However, we see that Moshe goes down, and when he sees the golden calf he breaks the Tablets and judges the sinners. The next morning tells the people, “You have committed a grievous sin! And now I shall ascend to Hashem – perhaps I will win atonement for your sin.” To this plea, as well, the initial impression that G-d’s response was affirmative, and He refuses to erase Moshe from His book. However, G-d then declares, “u’veyom pokdi – u’fakadti” –  “On the day that I make My account, I shall bring their sin to account against them.” (32:34) Chazal teach that every trouble of Israel has an element of punishment for the golden calf in it. The sin is not atoned for until a long history of troubles. The portion concludes, “Hashem struck the people with a plague.” (32:35) Then what is the conclusion of the first portion, which we read on fast days, “G-d reconsidered the evil?”

R. Tzaddok of Lublin explains that whenever a person sins against G-d, in addition to the sin itself, he rebels against G-d and disobeys Him. The greatest rebellion is idolatry, especially right after G-d declared in the Ten commandments, “I am Hashem, your G-d ... You shall not recognize other gods.” (Shemot 20:2-3) Thus, the sin causes great anger, on account of the audacity of the rebellion. In addition, the sin causes damage to the soul. Thus, the term “anger” apppears many times:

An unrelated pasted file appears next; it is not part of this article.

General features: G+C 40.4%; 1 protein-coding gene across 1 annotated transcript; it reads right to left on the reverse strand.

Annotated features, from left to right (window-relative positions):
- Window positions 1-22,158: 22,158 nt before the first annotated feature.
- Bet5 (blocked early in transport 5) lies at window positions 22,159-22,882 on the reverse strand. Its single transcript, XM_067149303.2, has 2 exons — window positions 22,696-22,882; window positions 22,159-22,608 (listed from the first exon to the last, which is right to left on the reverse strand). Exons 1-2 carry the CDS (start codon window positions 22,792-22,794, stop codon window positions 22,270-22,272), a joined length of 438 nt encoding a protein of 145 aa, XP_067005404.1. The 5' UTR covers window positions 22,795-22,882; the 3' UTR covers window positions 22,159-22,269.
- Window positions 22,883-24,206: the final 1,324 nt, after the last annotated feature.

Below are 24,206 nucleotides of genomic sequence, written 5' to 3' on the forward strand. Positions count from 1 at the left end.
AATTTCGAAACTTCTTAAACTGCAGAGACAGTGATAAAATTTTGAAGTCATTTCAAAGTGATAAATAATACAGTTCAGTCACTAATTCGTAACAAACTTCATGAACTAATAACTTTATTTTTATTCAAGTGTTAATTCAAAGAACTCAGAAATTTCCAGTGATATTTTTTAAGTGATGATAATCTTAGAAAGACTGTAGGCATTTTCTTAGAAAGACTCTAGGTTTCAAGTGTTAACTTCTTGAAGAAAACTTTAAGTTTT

“Let My anger flare up against them” (32:10)

“Why, Hashem, should your anger flare up against Your people?” (32:11)

“Relent from Your flaring anger.” (32:12)

Moshe first wants to appease G-d’s anger. We have assurance about this from G-d, that if we ask for appeasement – “Calm down!” – G-d responds immediately. Thus, there is no dialogue on this point. Moshe simply mentions the merit of the patriarchs, the chilul Hashem of Egypt, and immediately, “Hashem reconsidered.” Note that at that time Bnei Yisrael are still in the midst of worshipping the calf! Thus, reducing the anger in not connected to Teshuva, but to asking for pardon.

R. Tzaddok adds that even though G-d pardoned Bnei Yisrael, there was great damage to the Jewish soul. When Moshe tells the people, “You have committed a grevious sin” (32:30), this alludes to the damage to the soul. This was a very destructive act; no asking for pardon can help this. It can be compared to a doctor who warned his patient not to eat something, but the patient disregarded the doctor’s order and fell sick. At first the doctor is very angry that the patient disregarded his instructions. The patient appeases the doctor not to be angry, but this will not help him recover until he takes the medications. The same occurs with traffic accidents. The two parties initially get into a heated argument, blaming each other. Although the damaged party can forgive after his initial heat, but the guilty party still needs to fix the car. Similarly, in a number of countries it is customay to grant clemency to prisoners on Independence Day. This merely removes society’s anger, but still leaves a long way for the healing of the criminal’s soul.